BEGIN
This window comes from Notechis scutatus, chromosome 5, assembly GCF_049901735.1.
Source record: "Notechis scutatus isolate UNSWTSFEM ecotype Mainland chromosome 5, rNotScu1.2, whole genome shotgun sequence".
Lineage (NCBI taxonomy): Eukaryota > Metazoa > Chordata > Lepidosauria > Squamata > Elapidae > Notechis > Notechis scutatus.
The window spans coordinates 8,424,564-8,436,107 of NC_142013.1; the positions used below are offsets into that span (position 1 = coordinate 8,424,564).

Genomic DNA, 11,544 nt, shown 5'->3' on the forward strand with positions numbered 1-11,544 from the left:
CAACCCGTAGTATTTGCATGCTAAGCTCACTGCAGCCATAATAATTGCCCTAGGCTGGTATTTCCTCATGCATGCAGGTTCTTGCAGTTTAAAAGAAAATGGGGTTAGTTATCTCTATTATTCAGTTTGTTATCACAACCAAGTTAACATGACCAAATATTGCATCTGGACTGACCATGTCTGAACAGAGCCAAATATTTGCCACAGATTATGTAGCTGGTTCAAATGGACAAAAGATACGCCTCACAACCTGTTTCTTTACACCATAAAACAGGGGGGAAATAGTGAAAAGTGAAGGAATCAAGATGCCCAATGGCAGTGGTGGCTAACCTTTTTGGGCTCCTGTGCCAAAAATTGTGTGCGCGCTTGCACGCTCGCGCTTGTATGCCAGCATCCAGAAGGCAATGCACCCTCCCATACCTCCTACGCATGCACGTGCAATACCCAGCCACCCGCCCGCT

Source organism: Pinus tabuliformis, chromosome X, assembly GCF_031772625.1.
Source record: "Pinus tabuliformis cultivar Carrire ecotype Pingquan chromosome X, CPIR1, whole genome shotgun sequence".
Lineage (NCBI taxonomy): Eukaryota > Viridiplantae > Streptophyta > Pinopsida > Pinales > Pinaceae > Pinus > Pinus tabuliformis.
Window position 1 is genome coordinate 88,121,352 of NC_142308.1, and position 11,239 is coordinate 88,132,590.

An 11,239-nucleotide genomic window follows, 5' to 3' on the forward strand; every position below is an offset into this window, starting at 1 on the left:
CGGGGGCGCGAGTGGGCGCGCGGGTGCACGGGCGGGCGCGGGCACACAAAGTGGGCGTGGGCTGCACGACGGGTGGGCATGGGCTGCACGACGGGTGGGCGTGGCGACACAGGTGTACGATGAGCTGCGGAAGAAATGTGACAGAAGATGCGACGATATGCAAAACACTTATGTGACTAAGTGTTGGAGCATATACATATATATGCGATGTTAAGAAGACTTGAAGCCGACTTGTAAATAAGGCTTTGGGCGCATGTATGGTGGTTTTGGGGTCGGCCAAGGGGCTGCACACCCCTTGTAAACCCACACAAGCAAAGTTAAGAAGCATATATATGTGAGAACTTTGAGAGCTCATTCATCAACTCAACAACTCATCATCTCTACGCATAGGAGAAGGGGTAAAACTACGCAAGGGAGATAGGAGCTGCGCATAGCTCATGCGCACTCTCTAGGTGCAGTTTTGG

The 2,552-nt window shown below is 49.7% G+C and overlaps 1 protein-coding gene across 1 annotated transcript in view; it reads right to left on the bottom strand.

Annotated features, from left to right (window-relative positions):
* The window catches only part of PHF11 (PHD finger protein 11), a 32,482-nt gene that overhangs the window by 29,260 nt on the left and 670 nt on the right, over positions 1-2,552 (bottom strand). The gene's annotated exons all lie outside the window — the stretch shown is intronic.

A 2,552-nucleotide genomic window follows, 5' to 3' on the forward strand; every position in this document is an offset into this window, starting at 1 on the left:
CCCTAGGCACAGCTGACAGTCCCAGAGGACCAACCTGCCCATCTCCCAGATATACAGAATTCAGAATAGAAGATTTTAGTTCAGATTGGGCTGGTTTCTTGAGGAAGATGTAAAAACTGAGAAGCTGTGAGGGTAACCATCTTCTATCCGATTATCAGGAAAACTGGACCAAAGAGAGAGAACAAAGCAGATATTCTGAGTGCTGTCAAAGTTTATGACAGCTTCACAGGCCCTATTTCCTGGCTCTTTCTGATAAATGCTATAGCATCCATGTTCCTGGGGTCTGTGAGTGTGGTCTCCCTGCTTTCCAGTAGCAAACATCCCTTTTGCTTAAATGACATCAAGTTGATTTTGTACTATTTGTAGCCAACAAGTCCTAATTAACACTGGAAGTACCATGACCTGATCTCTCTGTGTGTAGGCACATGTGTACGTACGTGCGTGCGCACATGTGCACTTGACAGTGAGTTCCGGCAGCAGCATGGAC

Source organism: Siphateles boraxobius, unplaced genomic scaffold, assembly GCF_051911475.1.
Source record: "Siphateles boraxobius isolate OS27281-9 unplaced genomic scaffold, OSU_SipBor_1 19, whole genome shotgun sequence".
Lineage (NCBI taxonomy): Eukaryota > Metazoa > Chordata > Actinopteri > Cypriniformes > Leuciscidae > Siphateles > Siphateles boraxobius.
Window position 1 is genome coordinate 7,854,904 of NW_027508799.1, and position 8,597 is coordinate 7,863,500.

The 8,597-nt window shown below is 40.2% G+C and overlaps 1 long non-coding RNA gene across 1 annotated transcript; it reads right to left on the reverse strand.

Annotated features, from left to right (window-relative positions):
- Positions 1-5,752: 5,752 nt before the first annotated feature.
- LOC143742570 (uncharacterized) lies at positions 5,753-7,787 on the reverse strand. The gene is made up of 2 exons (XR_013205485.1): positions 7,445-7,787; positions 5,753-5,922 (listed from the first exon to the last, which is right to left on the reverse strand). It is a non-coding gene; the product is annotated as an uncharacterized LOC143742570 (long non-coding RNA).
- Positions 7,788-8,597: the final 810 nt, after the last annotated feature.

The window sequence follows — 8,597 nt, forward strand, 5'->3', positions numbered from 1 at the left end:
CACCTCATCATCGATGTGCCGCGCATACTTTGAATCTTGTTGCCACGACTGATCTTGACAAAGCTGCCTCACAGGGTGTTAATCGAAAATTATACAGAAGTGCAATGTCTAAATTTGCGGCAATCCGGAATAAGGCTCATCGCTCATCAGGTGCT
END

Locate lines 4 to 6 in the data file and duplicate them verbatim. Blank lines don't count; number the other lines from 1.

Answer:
The window spans coordinates 8,424,564-8,436,107 of NC_142013.1; the positions used below are offsets into that span (position 1 = coordinate 8,424,564).

Genomic DNA, 11,544 nt, shown 5'->3' on the forward strand with positions numbered 1-11,544 from the left:
CAACCCGTAGTATTTGCATGCTAAGCTCACTGCAGCCATAATAATTGCCCTAGGCTGGTATTTCCTCATGCATGCAGGTTCTTGCAGTTTAAAAGAAAATGGGGTTAGTTATCTCTATTATTCAGTTTGTTATCACAACCAAGTTAACATGACCAAATATTGCATCTGGACTGACCATGTCTGAACAGAGCCAAATATTTGCCACAGATTATGTAGCTGGTTCAAATGGACAAAAGATACGCCTCACAACCTGTTTCTTTACACCATAAAACAGGGGGGAAATAGTGAAAAGTGAAGGAATCAAGATGCCCAATGGCAGTGGTGGCTAACCTTTTTGGGCTCCTGTGCCAAAAATTGTGTGCGCGCTTGCACGCTCGCGCTTGTATGCCAGCATCCAGAAGGCAATGCACCCTCCCATACCTCCTACGCATGCACGTGCAATACCCAGCCACCCGCCCGCT